Amanda Knox's mom: 'Nobody's giving up'

Amanda Knox's mom: 'Nobody's giving up' »Play Video
Edda Mellas
The appeals wheels are in motion in Italy, following the murder conviction of former University of Washington exchange student Amanda Knox last month.

Amanda's mother, Edda Mellas, says the family is still confident they'll be able to bring her home to Seattle.

"We're told their appeals process works - it'll fix mistakes, so we have to hope that'll happen," says Mellas.

"Verdict Day" still stings for the Amanda Knox family.

"We did get to see Amanda the next day. Like everybody else, she was devastated by the verdict. But we're all bucking up and saying we've got to keep going," Amanda's mother said, through tears.

"I think we had almost all gotten our hopes up even more because the end of the trial went so well. The prosecutor kept changing the motive, he has no physical evidence ... no eyewitness. We had gotten even more hopeful toward the end," Mellas says.

Knox was sentenced to 26 years for her part in the murder of her roomate, Meredith Kercher. Mellas maintains it's an "incorrect verdict."

"They have found an innocent person guilty of a crime she did not commit," she says.

Edda Mellas is back at her teaching job in Seattle. But her heart is with her daughter in prison in Perugia, Italy. Amanda is able to receive visitors just six times a month, and to talk on the phone for 10 minutes a week.

"We make sure we all say "hi" and tell her we love her. We try to give her just a little snippet of what's happening with her cousins or friends. She tries to tell us something she's been up to - and then the time's up."

Her appeal is in motion. In March, the judge will issue a legal document entitled "motivations," which is an explanation of why the jury found her guilty. Based on what he says, her appeal will be filed by her legal team in Italy.

That team now includes renowned American defense attorney Ted Simon. He is technically a "consultant to the family," as defendants can only officially have two attorneys in Italy.

Mellas says Amanda's lawyers have done a great job in Italy, "but in order to make sure we don't leave any stone unturned, we've hired Ted, who has a lot of international practice. He will consult and help where needed, from the U.S. He can find experts or other court cases, to help in the appeal."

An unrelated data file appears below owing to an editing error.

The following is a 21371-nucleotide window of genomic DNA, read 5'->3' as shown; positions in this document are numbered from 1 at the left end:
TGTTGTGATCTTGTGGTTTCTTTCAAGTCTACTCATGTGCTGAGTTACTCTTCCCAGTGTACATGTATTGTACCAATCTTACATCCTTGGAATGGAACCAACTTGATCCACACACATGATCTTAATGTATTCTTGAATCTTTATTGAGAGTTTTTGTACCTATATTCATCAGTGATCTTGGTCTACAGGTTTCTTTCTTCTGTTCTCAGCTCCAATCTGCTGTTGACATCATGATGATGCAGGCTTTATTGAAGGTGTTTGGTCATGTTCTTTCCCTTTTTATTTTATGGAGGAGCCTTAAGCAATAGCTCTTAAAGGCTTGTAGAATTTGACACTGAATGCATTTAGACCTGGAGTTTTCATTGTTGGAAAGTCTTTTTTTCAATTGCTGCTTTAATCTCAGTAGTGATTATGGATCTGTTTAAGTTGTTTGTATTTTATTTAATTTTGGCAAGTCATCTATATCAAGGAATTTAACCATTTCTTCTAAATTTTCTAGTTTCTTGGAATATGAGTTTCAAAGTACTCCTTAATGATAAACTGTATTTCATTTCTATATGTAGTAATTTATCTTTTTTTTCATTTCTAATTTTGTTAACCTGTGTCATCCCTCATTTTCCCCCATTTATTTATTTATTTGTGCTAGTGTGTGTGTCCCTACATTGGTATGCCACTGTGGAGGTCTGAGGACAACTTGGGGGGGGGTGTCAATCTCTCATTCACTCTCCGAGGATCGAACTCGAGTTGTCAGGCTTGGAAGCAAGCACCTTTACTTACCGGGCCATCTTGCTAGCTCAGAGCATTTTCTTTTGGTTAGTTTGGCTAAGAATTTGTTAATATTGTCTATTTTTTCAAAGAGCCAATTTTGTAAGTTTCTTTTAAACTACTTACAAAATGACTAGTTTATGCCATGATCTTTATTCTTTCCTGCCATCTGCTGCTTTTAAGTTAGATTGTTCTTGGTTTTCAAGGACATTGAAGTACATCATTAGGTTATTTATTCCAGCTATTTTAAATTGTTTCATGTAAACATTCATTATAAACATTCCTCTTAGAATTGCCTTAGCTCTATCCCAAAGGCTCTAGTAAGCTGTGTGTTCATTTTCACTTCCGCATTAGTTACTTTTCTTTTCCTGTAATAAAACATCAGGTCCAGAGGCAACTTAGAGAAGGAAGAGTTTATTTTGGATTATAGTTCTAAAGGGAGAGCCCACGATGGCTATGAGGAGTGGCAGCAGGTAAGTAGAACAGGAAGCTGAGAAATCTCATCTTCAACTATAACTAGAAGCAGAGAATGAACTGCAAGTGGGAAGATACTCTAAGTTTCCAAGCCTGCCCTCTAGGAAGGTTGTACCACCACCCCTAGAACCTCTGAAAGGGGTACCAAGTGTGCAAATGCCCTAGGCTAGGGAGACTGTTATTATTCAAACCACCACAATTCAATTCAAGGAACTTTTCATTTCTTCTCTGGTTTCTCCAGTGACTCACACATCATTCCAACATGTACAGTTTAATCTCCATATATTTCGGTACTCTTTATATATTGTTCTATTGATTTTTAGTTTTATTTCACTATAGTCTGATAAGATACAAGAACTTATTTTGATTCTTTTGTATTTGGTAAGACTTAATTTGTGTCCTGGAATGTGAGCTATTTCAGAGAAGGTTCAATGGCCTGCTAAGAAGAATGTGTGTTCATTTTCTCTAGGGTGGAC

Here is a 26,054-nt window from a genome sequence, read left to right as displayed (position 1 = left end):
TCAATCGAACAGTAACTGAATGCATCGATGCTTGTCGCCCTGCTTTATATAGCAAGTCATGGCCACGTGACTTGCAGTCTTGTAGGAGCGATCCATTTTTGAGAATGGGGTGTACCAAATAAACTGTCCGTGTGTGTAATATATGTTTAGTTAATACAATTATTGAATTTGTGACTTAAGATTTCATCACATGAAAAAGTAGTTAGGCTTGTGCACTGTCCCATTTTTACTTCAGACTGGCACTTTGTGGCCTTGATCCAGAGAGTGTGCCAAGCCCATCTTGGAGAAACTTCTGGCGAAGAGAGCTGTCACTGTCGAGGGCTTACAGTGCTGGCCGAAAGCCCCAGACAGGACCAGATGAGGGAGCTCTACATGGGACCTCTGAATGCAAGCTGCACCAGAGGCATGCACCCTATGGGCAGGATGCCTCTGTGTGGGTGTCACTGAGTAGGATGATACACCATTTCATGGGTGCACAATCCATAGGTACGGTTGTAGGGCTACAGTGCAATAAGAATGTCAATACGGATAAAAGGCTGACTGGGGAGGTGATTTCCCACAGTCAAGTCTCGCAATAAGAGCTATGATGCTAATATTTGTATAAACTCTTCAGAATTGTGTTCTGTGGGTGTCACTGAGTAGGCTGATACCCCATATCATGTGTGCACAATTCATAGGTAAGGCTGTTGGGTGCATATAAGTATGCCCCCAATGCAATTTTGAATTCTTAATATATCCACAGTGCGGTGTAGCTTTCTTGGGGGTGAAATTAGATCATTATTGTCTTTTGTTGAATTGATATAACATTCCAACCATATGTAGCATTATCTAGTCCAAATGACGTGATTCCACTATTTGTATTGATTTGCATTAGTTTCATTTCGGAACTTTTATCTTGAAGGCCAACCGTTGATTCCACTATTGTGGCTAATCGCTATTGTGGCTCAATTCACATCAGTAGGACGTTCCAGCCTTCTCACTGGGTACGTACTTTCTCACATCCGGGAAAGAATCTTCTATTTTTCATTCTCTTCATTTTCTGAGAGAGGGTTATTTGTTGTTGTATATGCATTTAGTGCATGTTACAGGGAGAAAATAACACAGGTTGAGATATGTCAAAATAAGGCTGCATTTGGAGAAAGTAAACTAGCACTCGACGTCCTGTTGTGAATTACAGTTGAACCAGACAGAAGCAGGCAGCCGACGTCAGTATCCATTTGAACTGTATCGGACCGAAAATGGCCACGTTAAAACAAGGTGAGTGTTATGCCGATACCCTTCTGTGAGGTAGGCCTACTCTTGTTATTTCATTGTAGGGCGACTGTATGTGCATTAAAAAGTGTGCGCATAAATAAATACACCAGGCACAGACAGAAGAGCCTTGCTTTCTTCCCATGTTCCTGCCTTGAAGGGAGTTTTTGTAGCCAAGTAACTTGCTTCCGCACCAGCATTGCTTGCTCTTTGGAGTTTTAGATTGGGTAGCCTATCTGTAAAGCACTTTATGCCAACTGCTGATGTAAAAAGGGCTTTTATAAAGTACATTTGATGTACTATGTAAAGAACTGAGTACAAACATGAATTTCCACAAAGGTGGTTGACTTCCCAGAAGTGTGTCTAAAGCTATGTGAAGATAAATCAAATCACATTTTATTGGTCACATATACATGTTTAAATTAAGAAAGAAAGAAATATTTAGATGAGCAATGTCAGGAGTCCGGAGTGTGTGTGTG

In an interview on Good Morning America, Simon said, "The theory of the prosecution really wasn't made out by the evidence. All you have to do is ask yourself: Here you have youthful college exchange student with no prior record, no history of violence - yet somehow she's miraculously transformed into a Satanic, ritualistic, evil, premeditated murderer. It doesn't make any sense. And if you get past that you have to ask yourself how is this possible without one bit of evidence of Amanda Knox found in the room where Meredith Kercher was found."

Criticism of the guilty verdict touched a nerve in Italy. But her family says they're not attacking Italy's legal process.

"It's OK to say there's no evidence. This verdict is incorrect. But it's not OK to be attacking the Italians for their system or the way they do things just because it's different from ours," said Mellas.

She and Amanda's attorneys have stayed in touch with government officials, from U.S. Senator Maria Cantwell to the U.S. ambassador in Italy to make sure Amanda gets fair process and everything is "done correctly" in this case.

Mellas says she received tremendous support from Italian people.

"I can't even count the number of people who stopped me in the street to tell me it will be OK ... have courage. Anybody from prison guards, to police officers, to just everyday people on the street who said it will be OK."

Her mother says Amanda is trying to stay busy in prison and is taking classes through the University of Washington. She says she gets 30 to 40 letters a day from supporters all over the world, which help her stay positive and hopeful.

"We all assure her that she will get out of there. Nobody's giving up. But it's hard to tell her because there are innocent people convicted and accused all over the world. We tell her it's going to get fixed. We have two appeals if we have to. Because there's no motive, evidence - nothing that connects her to that crime, we're sure that at some point in the appeals process it'll get overturned."

Should the city of Seattle name a city park after it's sister city Perugia? Mellas said the timing is not the best.

"The city of Perugia's police department was the one to have been found to violate Amanda's civil rights. And that was by the Italian Supreme Court, not Americans pointing the finger. That was by Italians themselves, saying police in this town violated this girl's rights. So no, maybe naming a park after Perugia right now is not the best idea."